Facilitation of intracellular H(+) ion mobility by CO(2)/HCO(3)(-) in rabbit ventricular myocytes is regulated by carbonic anhydrase.
Spitzer KW., Skolnick RL., Peercy BE., Keener JP., Vaughan-Jones RD.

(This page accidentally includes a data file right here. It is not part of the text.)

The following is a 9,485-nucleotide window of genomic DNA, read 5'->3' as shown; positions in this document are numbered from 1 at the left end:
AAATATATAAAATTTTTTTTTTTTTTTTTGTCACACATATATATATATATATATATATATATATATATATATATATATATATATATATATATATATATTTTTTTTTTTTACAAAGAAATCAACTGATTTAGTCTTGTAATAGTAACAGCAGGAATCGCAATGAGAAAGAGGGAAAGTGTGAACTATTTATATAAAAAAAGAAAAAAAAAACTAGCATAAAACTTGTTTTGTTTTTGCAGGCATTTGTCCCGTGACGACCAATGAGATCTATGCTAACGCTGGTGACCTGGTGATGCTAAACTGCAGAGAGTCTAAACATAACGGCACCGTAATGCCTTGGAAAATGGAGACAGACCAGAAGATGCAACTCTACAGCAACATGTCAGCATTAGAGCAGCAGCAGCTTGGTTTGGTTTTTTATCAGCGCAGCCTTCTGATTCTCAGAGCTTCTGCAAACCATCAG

Intracellular H(+) mobility was estimated in the rabbit isolated ventricular myocyte by diffusing HCl into the cell from a patch pipette, while imaging pH(i) confocally using intracellular ratiometric SNARF fluorescence. The delay for acid diffusion between two downstream regions approximately 40 microm apart was reduced from approximately 25 s to approximately 6 s by replacing Hepes buffer in the extracellular superfusate with a 5 % CO(2)/HCO(3)(-) buffer system (at constant pH(o) of 7.40). Thus CO(2)/HCO(3)(-) (carbonic) buffer facilitates apparent H(+)(i) mobility. The delay with carbonic buffer was increased again by adding acetazolamide (ATZ), a membrane permeant carbonic anhydrase (CA) inhibitor. Thus facilitation of apparent H(+)(i) mobility by CO(2)/HCO(3)(-) relies on the activity of intracellular CA. By using a mathematical model of diffusion, the apparent intracellular H(+) equivalent diffusion coefficient (D(H)(app)) in CO(2)/HCO(3)(-)-buffered conditions was estimated to be 21.9 x 10(-7) cm(2) s(-1), 5.8 times faster than in the absence of carbonic buffer. Facilitation of H(+)(i) mobility is discussed in terms of an intracellular carbonic buffer shuttle, catalysed by intracellular CA. Turnover of this shuttle is postulated to be faster than that of the intrinsic buffer shuttle. By regulating the carbonic shuttle, CA regulates effective H(+)(i) mobility which, in turn, regulates the spatiotemporal uniformity of pH(i). This is postulated to be a major function of CA in heart.